Hundreds of recent Mills High School graduates and their parents gathered at the Millbrae school's auditorium Monday night to hear what they already knew: The students will either have to retake their Advanced Placement exams or forgo the college credit they thought they'd earned.
More than 600 test scores were rendered invalid for these college-bound graduates because of a "seating irregularity" reported anonymously to the Educational Testing Service, which creates and grades the exams.
Principal Paul Belzer said he believed the school provided an adequate testing environment. But the testing service disagreed.
When it was reported that Mills students took the exams at tables at which students faced one another, the testing service alerted school officials that these arrangements violated its rules (students are supposed to sit facing the same direction when they take the tests.) The school says it has been using these same seating arrangements for years.
High school students have the option to take Advanced Placement exams in a variety of subjects. Depending on their scores, they can then apply those scores to college credits. Some students planning to major in engineering or follow a pre-med track depend on such credits to complete their degrees within four years.
Mills sought legal assistance to deal with the Educational Testing Service, which creates, distributes and grades many standardized tests, such as the SAT, GRE and AP exams. The testing service is offering free August retests for students whose scores were invalidated. But for students about to enter college, August may be too late to get their scores sent to their universities.
Students wearing college sweatshirts — USC, UC San Diego, Yale — gathered at the high school with signs reading "No Misconduct, No Punishment," "More Than Scores, We Need Justice & Accountability" and "Equal Treatment For Skyline HS & Mills HS."
"We're just being proactive, like they taught us to do," said Erika Lee, 17, who is headed to Boston University in the fall. Her Advanced Placement scores were thrown out, but that didn't affect her enrollment.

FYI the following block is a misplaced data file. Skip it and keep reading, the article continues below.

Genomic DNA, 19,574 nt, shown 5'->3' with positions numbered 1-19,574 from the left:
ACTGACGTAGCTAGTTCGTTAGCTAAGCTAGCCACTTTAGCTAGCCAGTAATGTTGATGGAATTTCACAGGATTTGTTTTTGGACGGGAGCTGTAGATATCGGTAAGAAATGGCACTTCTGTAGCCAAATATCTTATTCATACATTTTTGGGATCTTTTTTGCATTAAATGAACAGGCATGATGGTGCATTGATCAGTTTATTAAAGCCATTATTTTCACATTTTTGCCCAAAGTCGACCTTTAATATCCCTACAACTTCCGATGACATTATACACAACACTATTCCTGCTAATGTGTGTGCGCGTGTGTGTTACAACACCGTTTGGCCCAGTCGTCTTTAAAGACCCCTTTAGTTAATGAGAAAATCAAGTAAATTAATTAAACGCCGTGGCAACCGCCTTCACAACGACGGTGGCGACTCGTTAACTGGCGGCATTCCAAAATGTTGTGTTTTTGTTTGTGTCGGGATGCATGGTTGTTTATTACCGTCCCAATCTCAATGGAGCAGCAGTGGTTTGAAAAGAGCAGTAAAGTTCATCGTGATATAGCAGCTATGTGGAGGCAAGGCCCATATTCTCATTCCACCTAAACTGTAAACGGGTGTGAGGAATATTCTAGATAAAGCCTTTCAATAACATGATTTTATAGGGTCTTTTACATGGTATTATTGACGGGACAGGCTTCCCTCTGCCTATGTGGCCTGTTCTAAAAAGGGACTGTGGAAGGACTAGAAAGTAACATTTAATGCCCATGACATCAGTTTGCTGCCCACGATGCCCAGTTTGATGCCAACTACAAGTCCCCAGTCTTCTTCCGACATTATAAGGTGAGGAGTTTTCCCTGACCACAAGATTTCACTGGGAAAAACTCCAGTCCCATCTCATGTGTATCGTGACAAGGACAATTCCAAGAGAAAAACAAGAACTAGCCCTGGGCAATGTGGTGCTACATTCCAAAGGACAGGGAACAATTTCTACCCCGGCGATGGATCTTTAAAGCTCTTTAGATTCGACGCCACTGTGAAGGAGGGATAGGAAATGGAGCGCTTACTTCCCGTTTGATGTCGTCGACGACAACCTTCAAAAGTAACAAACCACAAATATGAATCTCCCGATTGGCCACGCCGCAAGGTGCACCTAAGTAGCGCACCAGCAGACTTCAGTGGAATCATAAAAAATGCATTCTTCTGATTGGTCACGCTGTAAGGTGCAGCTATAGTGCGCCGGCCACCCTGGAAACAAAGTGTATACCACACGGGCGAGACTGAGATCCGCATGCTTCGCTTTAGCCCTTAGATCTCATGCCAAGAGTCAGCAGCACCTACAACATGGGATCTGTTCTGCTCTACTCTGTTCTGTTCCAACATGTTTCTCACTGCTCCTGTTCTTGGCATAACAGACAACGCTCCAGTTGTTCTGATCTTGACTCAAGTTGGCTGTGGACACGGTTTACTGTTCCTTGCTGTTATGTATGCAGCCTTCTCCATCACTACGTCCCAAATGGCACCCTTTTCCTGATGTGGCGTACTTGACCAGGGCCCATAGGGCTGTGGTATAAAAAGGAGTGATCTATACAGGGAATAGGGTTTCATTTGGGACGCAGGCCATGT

"I know that many of my fellow peers are now having complete difficulty enrolling — basically, they've lost their privilege to enroll in college classes," she said.
For instance, Lee's classmate Keith Leung can't apply his credits to enroll in classes at UC Irvine.
In 2011, some students at Skyline High School in Oakland were found to have taken the tests under "irregularities," but only 30 students were forced to retest. At Mills, more than 200 students will need to retake the exams.
In addition to hearing from their principal and Deputy Superintendent Elizabeth McManus, parents and students heard from the Lozano Smith law firm, which is going to help them take legal action against the testing service and the College Board, which administers the Advanced Placement program. A closed meeting was scheduled Tuesday to jump-start the process, and parents and students can sign their names to the lawsuit in hopes of getting their scores validated and published.
The high school, meanwhile, encourages all the students to complete the replacement exams. It hopes the testing service will expedite the scoring process for students who need the credit to enroll in college classes. Another meeting to discuss the situation is scheduled for tonight.